In this forward model, the motor cortex sends a motor command to the vocal tract and an efference copy to the internal model of the vocal tract. The internal model predicts what sounds will be produced. This prediction is used to check that the motor command will produce the goal sound so that corrections may be made. The internal model's estimate is also compared to the produced sound to generate an error estimate. The error estimate is used to correct the internal model. The updated internal model will then be used to generate future motor commands.[9]

Speech Perception[edit]

Sensorimotor integration is not critical to the perception of speech; however, it does perform a modulatory function. This is supported by the fact that people who either have impaired speech production or lack the ability to speak are still capable of perceiving speech. Furthermore, experiments in which motor areas related to speech were stimulated altered but did not prevent the perception of speech.[9]

Patient R.W.[edit]

Patient R.W. was a man who suffered damage in his parietal and occipital lobes, areas of the brain related to processing visual information, due to a stroke. As a result of his stroke, he experienced vertigo when he tried to track a moving object with his eyes. The vertigo was caused by his brain interpreting the world as moving. In normal people, the world is not perceived as in moving when tracking an object despite the fact that the image of the world is moved across the retina as the eye moves. The reason for this is that the brain predicts the movement of the world across the retina as a consequence of moving the eyes. R.W., however, was unable to make this prediction.[3]

Disorders[edit]

Parkinson's[edit]

Patients with Parkinson's disease often show symptoms of bradykinesia and hypometria. These patients are more dependent on external cues rather than proprioception and kinesthesia when compared to healthy people.[11] In fact, studies using external vibrations to create proprioceptive errors in movement show that Parkinson's patients perform better than healthy people. Patients have also been shown to underestimate the movement of limb when it was moved by researchers.[11] Additionally, studies on somatosensory evoked potentials have evidenced that the motor problems are likely related to an inability to properly process the sensory information and not in the generation of the information.

Huntington's[edit]

Huntington's patients often have trouble with motor control. In both quinolinic models and patients, it has been shown that people with Huntington's have abnormal sensory input. Additionally, patients have been shown to have a decrease in the inhibition of the startle reflex. This decrease indicates a problem with proper sensorimotor integration. The " various problems in integrating sensory information explain why patients with HD are unable to control voluntary movements accurately."[11]

Dystonia[edit]

Dystonia is another motor disorder that presents sensorimotor integration abnormalities. There are multiple pieces of evidence that indicate focal dystonia is related to improper linking or processing of afferent sensory information in the motor regions of the brain.[11] For example, dystonia can be partially relieved through the use of a sensory trick. A sensory trick is the application of a stimulus to an area near to the location affected by dystonia that provides relief. Positron emission tomography studies have shown that the activity in both the supplementary motor area and primary motor cortex are reduced by the sensory trick. More research is necessary on sensorimotor integration dysfunction as it relates to non-focal dystonia.[11]

Restless Leg Syndrome[edit]

Restless leg syndrome (RLS) is a sensorimotor disorder. People with RLS are plagued with feelings of discomfort and the urge to move in the legs. These symptoms occur most frequently at rest. Research has shown that the motor cortex has increased excitability in RLS patients compared to healthy people. Somatosensory evoked potentials from the stimulation of both posterior nerve and median nerve are normal.[12] The normal SEPs indicate that the RLS is related to abnormal sensorimotor integration. Recently, Vincenzo Rizzo et al. has provided evidence that RLS sufferers have lower than normal short latency afferent inhibition (SAI), inhibition of the motor cortex by afferent sensory signals. The decrease of SAI indicates the presence of abnormal sensory-motor integration in RLS patients.[12]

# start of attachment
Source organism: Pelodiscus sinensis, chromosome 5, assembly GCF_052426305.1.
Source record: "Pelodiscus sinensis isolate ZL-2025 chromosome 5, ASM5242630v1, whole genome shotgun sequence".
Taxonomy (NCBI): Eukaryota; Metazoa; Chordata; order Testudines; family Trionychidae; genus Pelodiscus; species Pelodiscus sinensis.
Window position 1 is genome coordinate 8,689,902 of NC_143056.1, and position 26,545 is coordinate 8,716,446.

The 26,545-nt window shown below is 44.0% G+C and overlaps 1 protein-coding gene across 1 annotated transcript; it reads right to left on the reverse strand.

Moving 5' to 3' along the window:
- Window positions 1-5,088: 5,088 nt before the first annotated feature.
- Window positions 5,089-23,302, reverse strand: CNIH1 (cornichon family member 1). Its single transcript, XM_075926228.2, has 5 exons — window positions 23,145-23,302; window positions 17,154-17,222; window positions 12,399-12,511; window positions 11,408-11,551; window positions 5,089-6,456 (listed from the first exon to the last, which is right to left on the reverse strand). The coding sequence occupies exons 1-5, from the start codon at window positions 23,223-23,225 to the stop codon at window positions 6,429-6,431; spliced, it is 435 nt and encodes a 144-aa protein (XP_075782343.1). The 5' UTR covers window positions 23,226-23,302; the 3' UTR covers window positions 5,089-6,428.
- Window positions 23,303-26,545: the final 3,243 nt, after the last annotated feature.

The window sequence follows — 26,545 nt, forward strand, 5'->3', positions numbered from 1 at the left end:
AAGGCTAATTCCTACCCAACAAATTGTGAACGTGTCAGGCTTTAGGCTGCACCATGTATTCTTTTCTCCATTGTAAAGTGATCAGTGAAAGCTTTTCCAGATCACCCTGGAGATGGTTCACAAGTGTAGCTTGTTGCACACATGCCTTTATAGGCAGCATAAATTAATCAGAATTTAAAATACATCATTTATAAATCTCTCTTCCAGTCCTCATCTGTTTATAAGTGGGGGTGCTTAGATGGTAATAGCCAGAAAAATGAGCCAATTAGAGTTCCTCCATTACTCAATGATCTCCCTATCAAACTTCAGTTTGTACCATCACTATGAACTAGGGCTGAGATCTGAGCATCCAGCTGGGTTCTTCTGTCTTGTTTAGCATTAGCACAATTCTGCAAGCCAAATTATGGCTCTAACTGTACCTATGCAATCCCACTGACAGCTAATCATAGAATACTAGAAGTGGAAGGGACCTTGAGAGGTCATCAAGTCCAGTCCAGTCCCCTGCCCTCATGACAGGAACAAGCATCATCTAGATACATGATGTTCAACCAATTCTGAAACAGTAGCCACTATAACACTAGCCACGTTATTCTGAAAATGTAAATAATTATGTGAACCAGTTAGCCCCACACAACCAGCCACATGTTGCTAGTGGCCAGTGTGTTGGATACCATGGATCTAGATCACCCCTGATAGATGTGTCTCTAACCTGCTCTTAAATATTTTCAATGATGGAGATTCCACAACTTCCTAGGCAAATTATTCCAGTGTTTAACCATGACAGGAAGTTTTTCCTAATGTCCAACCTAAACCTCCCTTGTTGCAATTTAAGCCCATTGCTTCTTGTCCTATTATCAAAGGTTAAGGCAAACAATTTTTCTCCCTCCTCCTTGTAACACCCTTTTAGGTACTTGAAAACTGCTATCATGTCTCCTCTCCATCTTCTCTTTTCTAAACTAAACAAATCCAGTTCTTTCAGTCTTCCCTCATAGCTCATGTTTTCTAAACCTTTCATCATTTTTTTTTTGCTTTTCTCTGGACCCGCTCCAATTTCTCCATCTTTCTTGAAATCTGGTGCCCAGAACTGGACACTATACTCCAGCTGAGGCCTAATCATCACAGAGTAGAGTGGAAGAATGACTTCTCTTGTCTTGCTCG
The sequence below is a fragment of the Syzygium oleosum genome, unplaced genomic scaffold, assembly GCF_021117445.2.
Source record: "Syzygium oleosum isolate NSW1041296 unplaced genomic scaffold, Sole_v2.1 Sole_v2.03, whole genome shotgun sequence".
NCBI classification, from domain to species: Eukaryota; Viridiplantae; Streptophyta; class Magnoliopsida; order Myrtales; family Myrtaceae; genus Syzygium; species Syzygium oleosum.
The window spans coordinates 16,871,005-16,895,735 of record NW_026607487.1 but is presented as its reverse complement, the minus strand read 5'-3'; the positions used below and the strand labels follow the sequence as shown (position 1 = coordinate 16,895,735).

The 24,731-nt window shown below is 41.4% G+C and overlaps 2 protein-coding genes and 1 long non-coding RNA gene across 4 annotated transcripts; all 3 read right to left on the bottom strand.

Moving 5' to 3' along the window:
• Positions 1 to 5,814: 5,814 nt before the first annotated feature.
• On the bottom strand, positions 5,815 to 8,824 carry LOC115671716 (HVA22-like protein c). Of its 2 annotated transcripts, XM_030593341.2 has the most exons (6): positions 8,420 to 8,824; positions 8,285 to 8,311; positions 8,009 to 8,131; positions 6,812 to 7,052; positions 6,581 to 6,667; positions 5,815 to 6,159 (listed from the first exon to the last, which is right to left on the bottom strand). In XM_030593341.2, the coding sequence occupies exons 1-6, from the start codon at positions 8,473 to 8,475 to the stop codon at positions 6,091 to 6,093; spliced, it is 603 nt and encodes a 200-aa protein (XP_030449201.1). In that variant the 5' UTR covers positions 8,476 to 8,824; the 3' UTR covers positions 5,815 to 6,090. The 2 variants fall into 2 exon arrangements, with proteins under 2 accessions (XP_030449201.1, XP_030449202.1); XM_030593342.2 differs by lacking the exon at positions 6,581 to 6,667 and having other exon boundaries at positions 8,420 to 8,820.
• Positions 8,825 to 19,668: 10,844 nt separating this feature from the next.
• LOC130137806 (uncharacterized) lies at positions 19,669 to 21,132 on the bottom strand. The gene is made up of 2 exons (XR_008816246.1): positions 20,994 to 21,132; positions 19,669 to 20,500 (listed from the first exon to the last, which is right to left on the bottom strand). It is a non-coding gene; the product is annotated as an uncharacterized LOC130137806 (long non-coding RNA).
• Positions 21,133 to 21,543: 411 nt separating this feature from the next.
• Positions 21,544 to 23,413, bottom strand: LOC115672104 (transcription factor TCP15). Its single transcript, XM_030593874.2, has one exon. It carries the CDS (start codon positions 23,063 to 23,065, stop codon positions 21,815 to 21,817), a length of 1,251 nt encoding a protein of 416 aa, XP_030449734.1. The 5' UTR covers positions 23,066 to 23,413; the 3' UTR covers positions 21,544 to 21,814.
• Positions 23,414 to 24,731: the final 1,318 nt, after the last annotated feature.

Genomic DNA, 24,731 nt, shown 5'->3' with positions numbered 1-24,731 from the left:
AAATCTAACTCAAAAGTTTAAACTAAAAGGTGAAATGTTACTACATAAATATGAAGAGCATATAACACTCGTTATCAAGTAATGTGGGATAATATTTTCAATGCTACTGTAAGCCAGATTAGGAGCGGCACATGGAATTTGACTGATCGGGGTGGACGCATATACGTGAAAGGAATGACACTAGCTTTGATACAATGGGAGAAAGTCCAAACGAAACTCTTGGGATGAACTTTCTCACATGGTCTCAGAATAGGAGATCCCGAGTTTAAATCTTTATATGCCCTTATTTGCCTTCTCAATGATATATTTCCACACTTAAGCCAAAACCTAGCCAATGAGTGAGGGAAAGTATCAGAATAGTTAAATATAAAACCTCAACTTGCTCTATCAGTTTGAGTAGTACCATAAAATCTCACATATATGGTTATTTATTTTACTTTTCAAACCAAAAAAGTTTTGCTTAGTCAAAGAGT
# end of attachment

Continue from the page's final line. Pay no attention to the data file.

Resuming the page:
See also[edit]

References[edit]

  1. ^ a b c d e Huston, Stephen J; Jayaraman, Vivek (2011). "Studying sensorimotor integration in insects". Current Opinion in Neurobiology 21 (4): 527–534. doi:10.1016/j.conb.2011.05.030. ISSN 0959-4388. 
  2. ^ a b c d Flanders M (February 2011). "What is the biological basis of sensorimotor integration?". Biol Cybern 104 (1-2): 1–8. doi:10.1007/s00422-011-0419-9. PMC 3154729. PMID 21287354. 
  3. ^ a b c d e f Shadmehr, Reza; Smith, Maurice A.; Krakauer, John W. (2010). "Error Correction, Sensory Prediction, and Adaptation in Motor Control". Annual Review of Neuroscience 33 (1): 89–108. doi:10.1146/annurev-neuro-060909-153135. ISSN 0147-006X. 
  4. ^ a b c d e Wolpert, D.; Ghahramani, Z; Jordan, M. (1995). "An internal model for sensorimotor integration". Science 269 (5232): 1880–1882. doi:10.1126/science.7569931. ISSN 0036-8075. 
  5. ^ a b c Poulet JF, Hedwig B (March 2003). "A corollary discharge mechanism modulates central auditory processing in singing crickets". J. Neurophysiol. 89 (3): 1528–40. doi:10.1152/jn.0846.2002. PMID 12626626. 
  6. ^ a b Kawato M (December 1999). "Internal models for motor control and trajectory planning". Current Opinion in Neurobiology 9 (6): 718–27. doi:10.1016/S0959-4388(99)00028-8. PMID 10607637. 
  7. ^ Tin C, Poon CS (September 2005). "Internal models in sensorimotor integration: perspectives from adaptive control theory". J Neural Eng 2 (3): S147–63. doi:10.1088/1741-2560/2/3/S01. PMC 2263077. PMID 16135881. 
  8. ^ Webb B (May 2004). "Neural mechanisms for prediction: do insects have forward models?". Trends Neurosci. 27 (5): 278–82. doi:10.1016/j.tins.2004.03.004. PMID 15111010. 
  9. ^ a b c d Hickok G, Houde J, Rong F (February 2011). "Sensorimotor integration in speech processing: computational basis and neural organization". Neuron 69 (3): 407–22. doi:10.1016/j.neuron.2011.01.019. PMC 3057382. PMID 21315253. 
  10. ^ a b Westermann G, Reck Miranda E (May 2004). "A new model of sensorimotor coupling in the development of speech". Brain Lang 89 (2): 393–400. doi:10.1016/S0093-934X(03)00345-6. PMID 15068923. 
  11. ^ a b c d e Abbruzzese G, Berardelli A (March 2003). "Sensorimotor integration in movement disorders". Mov. Disord. 18 (3): 231–40. doi:10.1002/mds.10327. PMID 12621626. 
  12. ^ a b Rizzo V, Aricò I, Liotta G, et al. (December 2010). "Impairment of sensory-motor integration in patients affected by RLS". J. Neurol. 257 (12): 1979–85. doi:10.1007/s00415-010-5644-y. PMID 20635185.